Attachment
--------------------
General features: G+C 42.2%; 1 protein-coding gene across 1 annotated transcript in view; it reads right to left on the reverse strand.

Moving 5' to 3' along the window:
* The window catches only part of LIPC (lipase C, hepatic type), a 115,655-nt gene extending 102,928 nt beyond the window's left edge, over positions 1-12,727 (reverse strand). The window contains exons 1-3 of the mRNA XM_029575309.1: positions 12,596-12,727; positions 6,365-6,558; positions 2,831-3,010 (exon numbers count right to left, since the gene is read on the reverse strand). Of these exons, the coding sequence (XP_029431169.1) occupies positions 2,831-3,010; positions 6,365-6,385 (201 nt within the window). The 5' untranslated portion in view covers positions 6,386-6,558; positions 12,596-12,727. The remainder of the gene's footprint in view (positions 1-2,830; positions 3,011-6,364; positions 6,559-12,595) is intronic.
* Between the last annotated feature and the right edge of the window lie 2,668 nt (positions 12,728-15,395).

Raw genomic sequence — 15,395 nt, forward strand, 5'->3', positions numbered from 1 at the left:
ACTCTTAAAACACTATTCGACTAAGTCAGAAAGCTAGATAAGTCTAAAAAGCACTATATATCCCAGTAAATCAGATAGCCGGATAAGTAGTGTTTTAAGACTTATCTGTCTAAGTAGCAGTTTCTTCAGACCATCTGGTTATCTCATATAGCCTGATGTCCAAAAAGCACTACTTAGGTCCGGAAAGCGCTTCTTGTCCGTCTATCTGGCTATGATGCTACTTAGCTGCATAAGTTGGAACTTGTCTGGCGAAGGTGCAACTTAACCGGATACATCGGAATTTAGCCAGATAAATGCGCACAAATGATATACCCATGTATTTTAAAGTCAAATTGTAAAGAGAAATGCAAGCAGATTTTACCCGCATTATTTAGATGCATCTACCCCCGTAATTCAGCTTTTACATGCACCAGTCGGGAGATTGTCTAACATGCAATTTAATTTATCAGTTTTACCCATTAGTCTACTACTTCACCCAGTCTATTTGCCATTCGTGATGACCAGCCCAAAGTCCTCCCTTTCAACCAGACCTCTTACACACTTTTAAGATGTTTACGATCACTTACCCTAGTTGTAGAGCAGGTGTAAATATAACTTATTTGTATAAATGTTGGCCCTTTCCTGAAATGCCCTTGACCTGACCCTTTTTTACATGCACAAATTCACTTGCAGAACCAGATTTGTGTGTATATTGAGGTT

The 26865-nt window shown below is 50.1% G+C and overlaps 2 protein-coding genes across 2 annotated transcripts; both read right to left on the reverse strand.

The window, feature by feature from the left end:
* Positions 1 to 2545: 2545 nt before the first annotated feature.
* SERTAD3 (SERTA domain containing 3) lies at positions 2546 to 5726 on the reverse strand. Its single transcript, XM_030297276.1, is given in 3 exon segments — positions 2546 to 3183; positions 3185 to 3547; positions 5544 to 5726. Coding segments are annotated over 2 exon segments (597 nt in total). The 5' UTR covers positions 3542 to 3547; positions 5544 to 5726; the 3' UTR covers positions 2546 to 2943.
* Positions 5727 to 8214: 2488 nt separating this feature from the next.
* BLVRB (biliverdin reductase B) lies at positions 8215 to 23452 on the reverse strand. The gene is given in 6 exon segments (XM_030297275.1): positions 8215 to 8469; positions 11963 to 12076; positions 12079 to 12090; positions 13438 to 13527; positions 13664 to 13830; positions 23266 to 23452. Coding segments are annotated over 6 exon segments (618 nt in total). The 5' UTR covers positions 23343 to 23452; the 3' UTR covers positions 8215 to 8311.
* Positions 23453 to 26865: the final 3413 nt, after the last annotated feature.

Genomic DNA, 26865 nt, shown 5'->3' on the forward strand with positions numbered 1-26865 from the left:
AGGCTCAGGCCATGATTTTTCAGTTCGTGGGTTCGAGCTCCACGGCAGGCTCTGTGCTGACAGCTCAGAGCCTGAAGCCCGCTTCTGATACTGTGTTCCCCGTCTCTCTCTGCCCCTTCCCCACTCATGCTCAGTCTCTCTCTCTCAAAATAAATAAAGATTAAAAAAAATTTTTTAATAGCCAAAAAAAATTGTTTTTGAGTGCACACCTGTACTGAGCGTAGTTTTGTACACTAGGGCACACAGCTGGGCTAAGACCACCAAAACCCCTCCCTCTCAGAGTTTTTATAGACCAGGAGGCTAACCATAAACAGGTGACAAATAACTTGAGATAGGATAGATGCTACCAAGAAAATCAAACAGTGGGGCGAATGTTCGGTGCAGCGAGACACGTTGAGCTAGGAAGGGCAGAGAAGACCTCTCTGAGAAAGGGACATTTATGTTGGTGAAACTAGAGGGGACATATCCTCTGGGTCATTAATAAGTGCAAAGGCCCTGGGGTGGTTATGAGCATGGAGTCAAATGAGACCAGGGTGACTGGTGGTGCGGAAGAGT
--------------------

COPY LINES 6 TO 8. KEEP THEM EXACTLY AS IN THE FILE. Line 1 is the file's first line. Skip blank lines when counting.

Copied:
ACTCTTAAAACACTATTCGACTAAGTCAGAAAGCTAGATAAGTCTAAAAAGCACTATATATCCCAGTAAATCAGATAGCCGGATAAGTAGTGTTTTAAGACTTATCTGTCTAAGTAGCAGTTTCTTCAGACCATCTGGTTATCTCATATAGCCTGATGTCCAAAAAGCACTACTTAGGTCCGGAAAGCGCTTCTTGTCCGTCTATCTGGCTATGATGCTACTTAGCTGCATAAGTTGGAACTTGTCTGGCGAAGGTGCAACTTAACCGGATACATCGGAATTTAGCCAGATAAATGCGCACAAATGATATACCCATGTATTTTAAAGTCAAATTGTAAAGAGAAATGCAAGCAGATTTTACCCGCATTATTTAGATGCATCTACCCCCGTAATTCAGCTTTTACATGCACCAGTCGGGAGATTGTCTAACATGCAATTTAATTTATCAGTTTTACCCATTAGTCTACTACTTCACCCAGTCTATTTGCCATTCGTGATGACCAGCCCAAAGTCCTCCCTTTCAACCAGACCTCTTACACACTTTTAAGATGTTTACGATCACTTACCCTAGTTGTAGAGCAGGTGTAAATATAACTTATTTGTATAAATGTTGGCCCTTTCCTGAAATGCCCTTGACCTGACCCTTTTTTACATGCACAAATTCACTTGCAGAACCAGATTTGTGTGTATATTGAGGTT

The 26865-nt window shown below is 50.1% G+C and overlaps 2 protein-coding genes across 2 annotated transcripts; both read right to left on the reverse strand.

The window, feature by feature from the left end: